Also in this environment, it’s about best prices and best value. Our October menu printing, which will be out I think it’s October 21st, will have a few key items at even more competitive pricing. Our July menu had very competitive value. In October, we’ll even take it a couple of steps further. We’ll be highlighting our burgers, that great burger from $5.99, a powerful price point for the best burger around. Attractive prices like this will enable us to better communicate or actually get more effect from the ads when we are on television.

Also, we believe we need to add more fun and energy to our restaurants in our bar areas, especially in these difficult economic times, un-fun times, I call them. So we need to lighten it up a little bit, lighten up our guest’s day with a little better music, more energy in our menu and our promotional materials and our advertising.

We also plan on increasing television advertising more than originally planned in the back half of our year to help drive our guests. We have a fresh new brand with great food and service and a fresh new look. Now is the time to invest, even though it may seem like the most unlikely time. I think we have to invest as much as we possibly can in our business to attract guests to see what’s new at Ruby Tuesday.

We want to run our business more offensively than we have really in the last nine months. I think that’s important. Our advertising will send a clear, consistent message on who and what Ruby Tuesday is today, with more television support in local and regional promotions in addition to the television.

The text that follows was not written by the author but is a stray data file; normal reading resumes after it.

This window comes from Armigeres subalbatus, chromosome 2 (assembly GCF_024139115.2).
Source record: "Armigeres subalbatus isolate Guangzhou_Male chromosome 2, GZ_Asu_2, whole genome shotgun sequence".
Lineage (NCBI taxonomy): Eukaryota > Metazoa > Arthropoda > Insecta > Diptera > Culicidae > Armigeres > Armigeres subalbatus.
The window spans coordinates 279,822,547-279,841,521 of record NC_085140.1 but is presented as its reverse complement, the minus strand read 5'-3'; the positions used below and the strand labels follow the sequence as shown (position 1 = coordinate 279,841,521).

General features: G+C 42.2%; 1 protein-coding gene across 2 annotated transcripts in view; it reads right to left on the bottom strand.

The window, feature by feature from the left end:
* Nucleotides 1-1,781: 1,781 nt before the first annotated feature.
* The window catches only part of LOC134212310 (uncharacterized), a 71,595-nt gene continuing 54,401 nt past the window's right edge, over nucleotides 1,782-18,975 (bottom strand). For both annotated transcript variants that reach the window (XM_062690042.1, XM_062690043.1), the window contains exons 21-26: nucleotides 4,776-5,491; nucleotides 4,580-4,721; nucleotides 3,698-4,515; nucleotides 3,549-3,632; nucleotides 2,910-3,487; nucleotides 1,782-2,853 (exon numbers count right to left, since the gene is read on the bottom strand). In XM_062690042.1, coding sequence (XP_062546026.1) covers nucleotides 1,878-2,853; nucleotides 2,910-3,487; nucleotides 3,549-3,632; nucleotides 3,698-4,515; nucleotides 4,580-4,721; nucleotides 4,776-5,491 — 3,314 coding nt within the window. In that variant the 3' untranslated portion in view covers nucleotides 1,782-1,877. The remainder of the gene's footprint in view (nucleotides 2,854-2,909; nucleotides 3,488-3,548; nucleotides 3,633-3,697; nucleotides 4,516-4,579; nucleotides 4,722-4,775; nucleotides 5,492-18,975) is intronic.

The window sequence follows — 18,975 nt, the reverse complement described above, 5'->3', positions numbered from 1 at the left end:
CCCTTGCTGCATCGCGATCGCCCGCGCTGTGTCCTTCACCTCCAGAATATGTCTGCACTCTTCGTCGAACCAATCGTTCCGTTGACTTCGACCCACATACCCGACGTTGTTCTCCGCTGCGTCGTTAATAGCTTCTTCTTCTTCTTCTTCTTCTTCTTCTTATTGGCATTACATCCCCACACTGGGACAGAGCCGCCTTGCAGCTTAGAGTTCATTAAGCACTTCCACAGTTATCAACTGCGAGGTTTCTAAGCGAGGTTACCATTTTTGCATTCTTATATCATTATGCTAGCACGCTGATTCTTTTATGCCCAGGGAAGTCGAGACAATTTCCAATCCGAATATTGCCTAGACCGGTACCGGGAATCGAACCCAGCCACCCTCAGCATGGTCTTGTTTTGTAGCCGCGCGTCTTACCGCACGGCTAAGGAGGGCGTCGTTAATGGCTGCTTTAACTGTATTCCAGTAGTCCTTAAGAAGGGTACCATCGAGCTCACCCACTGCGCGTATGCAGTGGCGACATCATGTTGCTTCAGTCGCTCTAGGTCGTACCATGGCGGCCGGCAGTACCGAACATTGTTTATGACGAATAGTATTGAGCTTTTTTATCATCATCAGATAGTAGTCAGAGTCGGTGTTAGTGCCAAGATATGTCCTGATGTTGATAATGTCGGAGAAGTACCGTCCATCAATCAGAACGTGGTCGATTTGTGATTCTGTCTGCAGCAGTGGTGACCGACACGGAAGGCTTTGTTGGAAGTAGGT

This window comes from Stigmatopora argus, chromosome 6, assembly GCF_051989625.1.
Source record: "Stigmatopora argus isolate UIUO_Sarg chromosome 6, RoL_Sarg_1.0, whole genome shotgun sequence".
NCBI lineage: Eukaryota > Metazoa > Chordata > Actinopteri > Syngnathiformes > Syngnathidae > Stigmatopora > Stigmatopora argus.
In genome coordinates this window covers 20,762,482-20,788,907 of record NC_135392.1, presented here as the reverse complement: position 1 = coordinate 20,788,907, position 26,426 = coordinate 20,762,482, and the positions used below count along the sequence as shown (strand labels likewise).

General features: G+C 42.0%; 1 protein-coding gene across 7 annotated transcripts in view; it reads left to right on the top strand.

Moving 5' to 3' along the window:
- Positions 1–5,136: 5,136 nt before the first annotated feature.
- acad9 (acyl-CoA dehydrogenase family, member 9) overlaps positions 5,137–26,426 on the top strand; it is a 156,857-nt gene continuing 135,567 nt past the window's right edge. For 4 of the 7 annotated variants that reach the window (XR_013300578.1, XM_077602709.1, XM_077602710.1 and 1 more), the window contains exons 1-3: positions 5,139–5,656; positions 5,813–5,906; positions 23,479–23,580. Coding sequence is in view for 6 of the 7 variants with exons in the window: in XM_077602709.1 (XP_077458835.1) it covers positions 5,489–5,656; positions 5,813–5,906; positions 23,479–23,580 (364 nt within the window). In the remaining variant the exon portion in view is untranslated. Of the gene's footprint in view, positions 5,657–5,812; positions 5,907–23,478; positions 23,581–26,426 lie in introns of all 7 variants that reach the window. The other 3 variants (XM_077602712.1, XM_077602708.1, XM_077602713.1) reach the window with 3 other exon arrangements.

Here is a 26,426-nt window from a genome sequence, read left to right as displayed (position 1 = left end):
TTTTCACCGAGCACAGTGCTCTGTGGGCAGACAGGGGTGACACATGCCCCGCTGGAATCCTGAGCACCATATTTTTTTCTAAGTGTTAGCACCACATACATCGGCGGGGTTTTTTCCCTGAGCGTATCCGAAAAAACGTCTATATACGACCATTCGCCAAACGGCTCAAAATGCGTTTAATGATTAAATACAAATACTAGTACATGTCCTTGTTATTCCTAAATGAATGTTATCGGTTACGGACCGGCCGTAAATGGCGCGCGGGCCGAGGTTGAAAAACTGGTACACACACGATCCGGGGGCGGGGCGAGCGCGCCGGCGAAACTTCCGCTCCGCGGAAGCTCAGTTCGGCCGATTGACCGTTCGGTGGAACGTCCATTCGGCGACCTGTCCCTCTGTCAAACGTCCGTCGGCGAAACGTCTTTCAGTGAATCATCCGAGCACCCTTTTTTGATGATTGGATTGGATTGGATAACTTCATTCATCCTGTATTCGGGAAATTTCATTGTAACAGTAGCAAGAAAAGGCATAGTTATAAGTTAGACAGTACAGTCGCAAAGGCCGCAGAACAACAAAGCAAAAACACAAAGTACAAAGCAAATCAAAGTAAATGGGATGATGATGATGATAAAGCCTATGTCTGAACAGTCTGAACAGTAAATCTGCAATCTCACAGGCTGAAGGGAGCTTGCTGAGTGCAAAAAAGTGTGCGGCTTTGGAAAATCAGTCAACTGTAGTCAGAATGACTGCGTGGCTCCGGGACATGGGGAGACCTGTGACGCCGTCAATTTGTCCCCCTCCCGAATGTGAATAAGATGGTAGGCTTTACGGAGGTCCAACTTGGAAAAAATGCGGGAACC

We’ll communicate our great food and value, giving consumers a powerful reason to give us a try. I think this will even be better than the ad we are currently running, which is actually doing well, our mini ad, which is a very differentiated product, our mini trio ad, where we are getting decent results there.

We are also investing in a stronger sales building culture. It’s not just our marketing department but Kimberly has an entire operations team thinking more about sales. We want them to be as good, learn to be as good at building sales locally as we are cost control, which we are excellent there. This involves training, dedicated manpower, focus, local and regional programs, and of course investing in some marketing and promotional dollars, especially in southern locations, which we started last month.

Our same-store sales decline is exaggerated by our locations in the south where we have over half of our restaurants. The rate of decline at these locations was about 50% higher than that of our restaurants in the north during the first quarter, and this has continued into September. We are addressing this sales discrepancy with a dedicated team that just focuses on the south, promotional and advertising activity market by market.